A man in Halifax told the Toronto Star that when he left the money on a toaster, it curled up like a Coke bottle. The paper also talked to a man who placed a stack of eight $100 bills in a tin can near a heater, only to find they had shriveled up.
However, the Bank of Canada is not buying it.
"The bank has encountered no evidence that polymer bank notes are being affected by heat as has been suggested in recent news reports," the bank wrote in an email to the Los Angeles Times. "Bank notes printed on polymer material have been used in many countries for years, most of which have climates far hotter than Canada."
Malancha Gupta, who teaches chemical engineering at USC, agreed that tales of the notes melting seemed unlikely. "The melting point of polypropelene -- the material the notes are made of -- is in the range of 130 to 175 degrees Celsius [about 265 to 340 degrees Fahrenheit] and should be able to withstand high temperatures you would experience in everyday life," she said.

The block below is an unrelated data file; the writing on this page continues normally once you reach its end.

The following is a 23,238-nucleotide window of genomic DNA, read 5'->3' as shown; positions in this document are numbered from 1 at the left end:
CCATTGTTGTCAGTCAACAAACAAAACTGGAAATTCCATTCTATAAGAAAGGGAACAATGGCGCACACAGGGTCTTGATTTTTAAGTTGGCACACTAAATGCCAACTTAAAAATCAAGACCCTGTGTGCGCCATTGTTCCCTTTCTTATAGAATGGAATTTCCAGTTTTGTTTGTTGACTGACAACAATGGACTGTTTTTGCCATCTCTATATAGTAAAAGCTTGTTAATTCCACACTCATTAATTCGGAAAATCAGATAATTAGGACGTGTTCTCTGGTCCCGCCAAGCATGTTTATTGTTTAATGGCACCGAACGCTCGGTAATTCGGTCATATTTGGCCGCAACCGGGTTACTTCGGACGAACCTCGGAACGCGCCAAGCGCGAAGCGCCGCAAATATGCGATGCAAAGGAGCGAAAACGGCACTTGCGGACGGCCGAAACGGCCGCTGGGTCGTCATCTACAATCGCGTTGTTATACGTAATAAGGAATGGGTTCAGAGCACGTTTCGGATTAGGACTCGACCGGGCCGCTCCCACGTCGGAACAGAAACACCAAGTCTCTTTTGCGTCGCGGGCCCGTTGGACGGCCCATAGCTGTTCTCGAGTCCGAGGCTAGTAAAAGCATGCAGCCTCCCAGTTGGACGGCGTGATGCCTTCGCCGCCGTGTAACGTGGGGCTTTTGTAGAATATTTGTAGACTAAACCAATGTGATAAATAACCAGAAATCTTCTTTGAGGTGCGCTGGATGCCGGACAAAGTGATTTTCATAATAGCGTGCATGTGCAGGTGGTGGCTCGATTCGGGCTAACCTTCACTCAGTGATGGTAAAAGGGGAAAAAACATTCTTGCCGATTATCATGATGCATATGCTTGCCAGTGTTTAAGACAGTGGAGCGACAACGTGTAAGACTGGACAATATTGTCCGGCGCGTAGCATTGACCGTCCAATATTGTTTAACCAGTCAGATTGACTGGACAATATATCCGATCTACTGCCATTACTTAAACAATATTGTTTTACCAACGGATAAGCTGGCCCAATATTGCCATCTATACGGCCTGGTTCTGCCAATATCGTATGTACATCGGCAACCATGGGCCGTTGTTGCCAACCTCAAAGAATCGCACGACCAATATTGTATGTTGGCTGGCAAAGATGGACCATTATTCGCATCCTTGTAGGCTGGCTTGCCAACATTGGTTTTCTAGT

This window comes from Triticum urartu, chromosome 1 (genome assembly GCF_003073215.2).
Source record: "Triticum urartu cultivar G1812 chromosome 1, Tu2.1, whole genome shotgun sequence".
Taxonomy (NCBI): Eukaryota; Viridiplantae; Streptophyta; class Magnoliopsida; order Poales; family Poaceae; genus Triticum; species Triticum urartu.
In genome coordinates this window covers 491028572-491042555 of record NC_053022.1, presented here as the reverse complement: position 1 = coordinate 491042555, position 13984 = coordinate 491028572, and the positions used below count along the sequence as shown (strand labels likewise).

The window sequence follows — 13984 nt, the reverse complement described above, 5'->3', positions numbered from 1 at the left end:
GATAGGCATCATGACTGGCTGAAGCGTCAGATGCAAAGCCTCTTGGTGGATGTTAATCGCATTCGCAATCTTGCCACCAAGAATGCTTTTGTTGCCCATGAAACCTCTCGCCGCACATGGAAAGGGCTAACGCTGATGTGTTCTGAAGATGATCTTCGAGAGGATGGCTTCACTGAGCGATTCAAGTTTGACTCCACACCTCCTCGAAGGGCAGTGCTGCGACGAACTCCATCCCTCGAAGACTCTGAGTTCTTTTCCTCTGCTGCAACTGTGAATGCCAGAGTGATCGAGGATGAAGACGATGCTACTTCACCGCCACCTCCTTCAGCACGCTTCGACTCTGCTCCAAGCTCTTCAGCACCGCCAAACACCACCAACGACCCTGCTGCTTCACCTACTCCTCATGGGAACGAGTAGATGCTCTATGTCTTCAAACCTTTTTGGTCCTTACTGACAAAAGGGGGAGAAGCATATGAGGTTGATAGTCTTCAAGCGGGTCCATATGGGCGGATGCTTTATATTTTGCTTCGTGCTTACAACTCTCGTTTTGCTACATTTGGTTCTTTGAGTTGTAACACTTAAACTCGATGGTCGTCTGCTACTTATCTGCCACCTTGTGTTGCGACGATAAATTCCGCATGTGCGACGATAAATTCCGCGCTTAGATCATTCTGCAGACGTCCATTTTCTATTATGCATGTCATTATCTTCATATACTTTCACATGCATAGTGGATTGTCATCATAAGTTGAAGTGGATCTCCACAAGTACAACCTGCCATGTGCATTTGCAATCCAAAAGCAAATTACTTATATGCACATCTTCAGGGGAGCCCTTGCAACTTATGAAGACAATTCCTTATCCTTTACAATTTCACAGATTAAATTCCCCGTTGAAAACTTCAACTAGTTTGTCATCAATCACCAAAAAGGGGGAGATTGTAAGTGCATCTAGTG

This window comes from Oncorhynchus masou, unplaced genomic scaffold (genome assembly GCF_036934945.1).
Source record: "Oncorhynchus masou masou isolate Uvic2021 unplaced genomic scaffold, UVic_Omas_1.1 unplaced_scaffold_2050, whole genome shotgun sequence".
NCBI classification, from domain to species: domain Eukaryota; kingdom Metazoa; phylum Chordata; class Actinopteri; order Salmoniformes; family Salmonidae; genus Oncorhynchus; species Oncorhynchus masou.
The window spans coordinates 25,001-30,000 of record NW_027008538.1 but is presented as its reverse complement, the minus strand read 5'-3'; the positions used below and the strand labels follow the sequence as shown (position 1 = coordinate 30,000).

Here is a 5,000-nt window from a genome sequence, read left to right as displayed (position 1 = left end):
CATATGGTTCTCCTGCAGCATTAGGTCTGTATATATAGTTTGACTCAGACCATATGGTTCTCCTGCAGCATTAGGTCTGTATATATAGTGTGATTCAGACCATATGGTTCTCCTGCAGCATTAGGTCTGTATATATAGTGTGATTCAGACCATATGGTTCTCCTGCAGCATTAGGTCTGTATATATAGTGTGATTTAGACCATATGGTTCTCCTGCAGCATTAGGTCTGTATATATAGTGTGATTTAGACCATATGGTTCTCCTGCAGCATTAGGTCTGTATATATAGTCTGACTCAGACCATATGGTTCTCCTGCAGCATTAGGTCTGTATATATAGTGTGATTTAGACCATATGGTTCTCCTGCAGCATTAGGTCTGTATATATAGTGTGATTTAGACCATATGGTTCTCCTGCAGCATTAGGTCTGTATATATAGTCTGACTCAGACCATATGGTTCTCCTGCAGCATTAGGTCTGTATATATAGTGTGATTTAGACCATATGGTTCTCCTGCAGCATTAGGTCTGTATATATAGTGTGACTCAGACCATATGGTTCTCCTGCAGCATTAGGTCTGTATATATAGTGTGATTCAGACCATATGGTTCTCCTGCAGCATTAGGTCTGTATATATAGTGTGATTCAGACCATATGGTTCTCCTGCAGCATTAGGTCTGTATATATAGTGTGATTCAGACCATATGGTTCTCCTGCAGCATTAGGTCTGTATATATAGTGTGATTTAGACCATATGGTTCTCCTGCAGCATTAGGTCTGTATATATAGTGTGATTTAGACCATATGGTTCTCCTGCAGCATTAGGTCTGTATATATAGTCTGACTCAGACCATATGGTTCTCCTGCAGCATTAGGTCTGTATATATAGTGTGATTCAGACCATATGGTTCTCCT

Canada introduced polymer currency last November, starting with the $100 bill. A $50 plastic bill was introduced last spring, and a $20 bill is coming by the end of this year. Plastic $10 and $5 bills are to be in circulation by late 2013.
The polymer notes are more expensive to produce than the previous paper bank notes, but the Bank of Canada says the plastic money will last 2.5 times longer. The plastic bills are also recyclable.
But the real impetus to move to the polymer bills was to make Canadian currency more difficult to counterfeit.
The new bills are tricked out with all kinds of security measures that include certain areas where the ink is raised, special transparent windows with specific images etched in them, and numbers that appear if you hold the bill up to the light -- some of which are reversed for extra security.